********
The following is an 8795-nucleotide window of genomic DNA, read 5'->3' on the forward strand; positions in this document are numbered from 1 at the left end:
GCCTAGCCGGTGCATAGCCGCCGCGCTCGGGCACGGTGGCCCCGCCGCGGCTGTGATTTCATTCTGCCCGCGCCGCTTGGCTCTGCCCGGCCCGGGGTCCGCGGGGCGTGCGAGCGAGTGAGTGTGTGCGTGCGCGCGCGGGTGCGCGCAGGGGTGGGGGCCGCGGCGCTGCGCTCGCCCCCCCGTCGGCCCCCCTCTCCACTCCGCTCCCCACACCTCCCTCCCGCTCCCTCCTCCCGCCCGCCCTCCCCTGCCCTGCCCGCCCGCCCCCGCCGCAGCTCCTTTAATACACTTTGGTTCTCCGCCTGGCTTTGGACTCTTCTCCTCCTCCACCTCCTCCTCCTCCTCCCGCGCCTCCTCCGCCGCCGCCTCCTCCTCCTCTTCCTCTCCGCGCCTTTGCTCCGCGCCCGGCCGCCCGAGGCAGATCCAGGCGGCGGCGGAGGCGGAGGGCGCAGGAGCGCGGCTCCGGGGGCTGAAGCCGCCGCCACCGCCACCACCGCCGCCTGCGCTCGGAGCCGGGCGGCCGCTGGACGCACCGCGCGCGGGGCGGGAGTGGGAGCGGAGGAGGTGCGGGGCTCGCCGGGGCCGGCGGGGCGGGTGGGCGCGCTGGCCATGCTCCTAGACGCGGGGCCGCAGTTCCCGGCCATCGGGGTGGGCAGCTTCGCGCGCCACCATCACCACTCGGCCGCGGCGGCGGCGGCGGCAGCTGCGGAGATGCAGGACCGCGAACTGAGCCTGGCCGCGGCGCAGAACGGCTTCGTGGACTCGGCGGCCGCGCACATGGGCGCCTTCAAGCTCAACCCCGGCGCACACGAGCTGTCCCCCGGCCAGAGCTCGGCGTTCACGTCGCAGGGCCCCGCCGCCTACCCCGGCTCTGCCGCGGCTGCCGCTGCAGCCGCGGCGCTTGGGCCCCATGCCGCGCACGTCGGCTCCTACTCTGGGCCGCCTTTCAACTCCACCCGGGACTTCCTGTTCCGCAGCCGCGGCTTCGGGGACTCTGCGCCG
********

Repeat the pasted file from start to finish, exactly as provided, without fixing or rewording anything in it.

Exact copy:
The following is an 8795-nucleotide window of genomic DNA, read 5'->3' on the forward strand; positions in this document are numbered from 1 at the left end:
GCCTAGCCGGTGCATAGCCGCCGCGCTCGGGCACGGTGGCCCCGCCGCGGCTGTGATTTCATTCTGCCCGCGCCGCTTGGCTCTGCCCGGCCCGGGGTCCGCGGGGCGTGCGAGCGAGTGAGTGTGTGCGTGCGCGCGCGGGTGCGCGCAGGGGTGGGGGCCGCGGCGCTGCGCTCGCCCCCCCGTCGGCCCCCCTCTCCACTCCGCTCCCCACACCTCCCTCCCGCTCCCTCCTCCCGCCCGCCCTCCCCTGCCCTGCCCGCCCGCCCCCGCCGCAGCTCCTTTAATACACTTTGGTTCTCCGCCTGGCTTTGGACTCTTCTCCTCCTCCACCTCCTCCTCCTCCTCCCGCGCCTCCTCCGCCGCCGCCTCCTCCTCCTCTTCCTCTCCGCGCCTTTGCTCCGCGCCCGGCCGCCCGAGGCAGATCCAGGCGGCGGCGGAGGCGGAGGGCGCAGGAGCGCGGCTCCGGGGGCTGAAGCCGCCGCCACCGCCACCACCGCCGCCTGCGCTCGGAGCCGGGCGGCCGCTGGACGCACCGCGCGCGGGGCGGGAGTGGGAGCGGAGGAGGTGCGGGGCTCGCCGGGGCCGGCGGGGCGGGTGGGCGCGCTGGCCATGCTCCTAGACGCGGGGCCGCAGTTCCCGGCCATCGGGGTGGGCAGCTTCGCGCGCCACCATCACCACTCGGCCGCGGCGGCGGCGGCGGCAGCTGCGGAGATGCAGGACCGCGAACTGAGCCTGGCCGCGGCGCAGAACGGCTTCGTGGACTCGGCGGCCGCGCACATGGGCGCCTTCAAGCTCAACCCCGGCGCACACGAGCTGTCCCCCGGCCAGAGCTCGGCGTTCACGTCGCAGGGCCCCGCCGCCTACCCCGGCTCTGCCGCGGCTGCCGCTGCAGCCGCGGCGCTTGGGCCCCATGCCGCGCACGTCGGCTCCTACTCTGGGCCGCCTTTCAACTCCACCCGGGACTTCCTGTTCCGCAGCCGCGGCTTCGGGGACTCTGCGCCG